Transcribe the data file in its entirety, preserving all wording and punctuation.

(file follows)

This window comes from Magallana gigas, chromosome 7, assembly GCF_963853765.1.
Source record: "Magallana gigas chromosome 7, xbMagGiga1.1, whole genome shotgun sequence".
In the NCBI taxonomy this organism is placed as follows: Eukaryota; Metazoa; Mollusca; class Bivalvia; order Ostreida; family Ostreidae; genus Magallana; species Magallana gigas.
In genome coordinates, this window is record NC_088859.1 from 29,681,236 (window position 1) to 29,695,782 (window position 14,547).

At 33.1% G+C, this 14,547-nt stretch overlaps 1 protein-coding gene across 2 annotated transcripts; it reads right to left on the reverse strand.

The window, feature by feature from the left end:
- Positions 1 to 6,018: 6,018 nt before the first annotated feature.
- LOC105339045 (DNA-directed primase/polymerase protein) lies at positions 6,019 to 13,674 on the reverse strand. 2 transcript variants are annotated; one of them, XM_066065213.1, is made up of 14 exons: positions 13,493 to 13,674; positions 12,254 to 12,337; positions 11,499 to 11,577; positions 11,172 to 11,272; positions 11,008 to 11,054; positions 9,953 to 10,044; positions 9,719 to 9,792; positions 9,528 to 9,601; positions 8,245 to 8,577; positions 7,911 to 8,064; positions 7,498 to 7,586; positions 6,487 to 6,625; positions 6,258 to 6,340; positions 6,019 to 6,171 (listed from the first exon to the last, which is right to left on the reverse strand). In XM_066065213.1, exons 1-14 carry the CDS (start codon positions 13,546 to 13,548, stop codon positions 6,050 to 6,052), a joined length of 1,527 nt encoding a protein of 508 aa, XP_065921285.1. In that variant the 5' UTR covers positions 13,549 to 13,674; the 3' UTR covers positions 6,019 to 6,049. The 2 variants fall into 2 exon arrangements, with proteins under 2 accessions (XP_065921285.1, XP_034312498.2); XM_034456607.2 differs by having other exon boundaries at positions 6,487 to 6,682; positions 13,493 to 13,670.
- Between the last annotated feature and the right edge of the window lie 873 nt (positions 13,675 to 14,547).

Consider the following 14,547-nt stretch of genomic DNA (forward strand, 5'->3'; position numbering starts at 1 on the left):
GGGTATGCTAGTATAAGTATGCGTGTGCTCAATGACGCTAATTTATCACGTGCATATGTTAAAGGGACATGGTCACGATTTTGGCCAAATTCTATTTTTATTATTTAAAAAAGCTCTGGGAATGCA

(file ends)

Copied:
This window comes from Magallana gigas, chromosome 7, assembly GCF_963853765.1.
Source record: "Magallana gigas chromosome 7, xbMagGiga1.1, whole genome shotgun sequence".
In the NCBI taxonomy this organism is placed as follows: Eukaryota; Metazoa; Mollusca; class Bivalvia; order Ostreida; family Ostreidae; genus Magallana; species Magallana gigas.
In genome coordinates, this window is record NC_088859.1 from 29,681,236 (window position 1) to 29,695,782 (window position 14,547).

At 33.1% G+C, this 14,547-nt stretch overlaps 1 protein-coding gene across 2 annotated transcripts; it reads right to left on the reverse strand.

The window, feature by feature from the left end:
- Positions 1 to 6,018: 6,018 nt before the first annotated feature.
- LOC105339045 (DNA-directed primase/polymerase protein) lies at positions 6,019 to 13,674 on the reverse strand. 2 transcript variants are annotated; one of them, XM_066065213.1, is made up of 14 exons: positions 13,493 to 13,674; positions 12,254 to 12,337; positions 11,499 to 11,577; positions 11,172 to 11,272; positions 11,008 to 11,054; positions 9,953 to 10,044; positions 9,719 to 9,792; positions 9,528 to 9,601; positions 8,245 to 8,577; positions 7,911 to 8,064; positions 7,498 to 7,586; positions 6,487 to 6,625; positions 6,258 to 6,340; positions 6,019 to 6,171 (listed from the first exon to the last, which is right to left on the reverse strand). In XM_066065213.1, exons 1-14 carry the CDS (start codon positions 13,546 to 13,548, stop codon positions 6,050 to 6,052), a joined length of 1,527 nt encoding a protein of 508 aa, XP_065921285.1. In that variant the 5' UTR covers positions 13,549 to 13,674; the 3' UTR covers positions 6,019 to 6,049. The 2 variants fall into 2 exon arrangements, with proteins under 2 accessions (XP_065921285.1, XP_034312498.2); XM_034456607.2 differs by having other exon boundaries at positions 6,487 to 6,682; positions 13,493 to 13,670.
- Between the last annotated feature and the right edge of the window lie 873 nt (positions 13,675 to 14,547).

Consider the following 14,547-nt stretch of genomic DNA (forward strand, 5'->3'; position numbering starts at 1 on the left):
GGGTATGCTAGTATAAGTATGCGTGTGCTCAATGACGCTAATTTATCACGTGCATATGTTAAAGGGACATGGTCACGATTTTGGCCAAATTCTATTTTTATTATTTAAAAAAGCTCTGGGAATGCA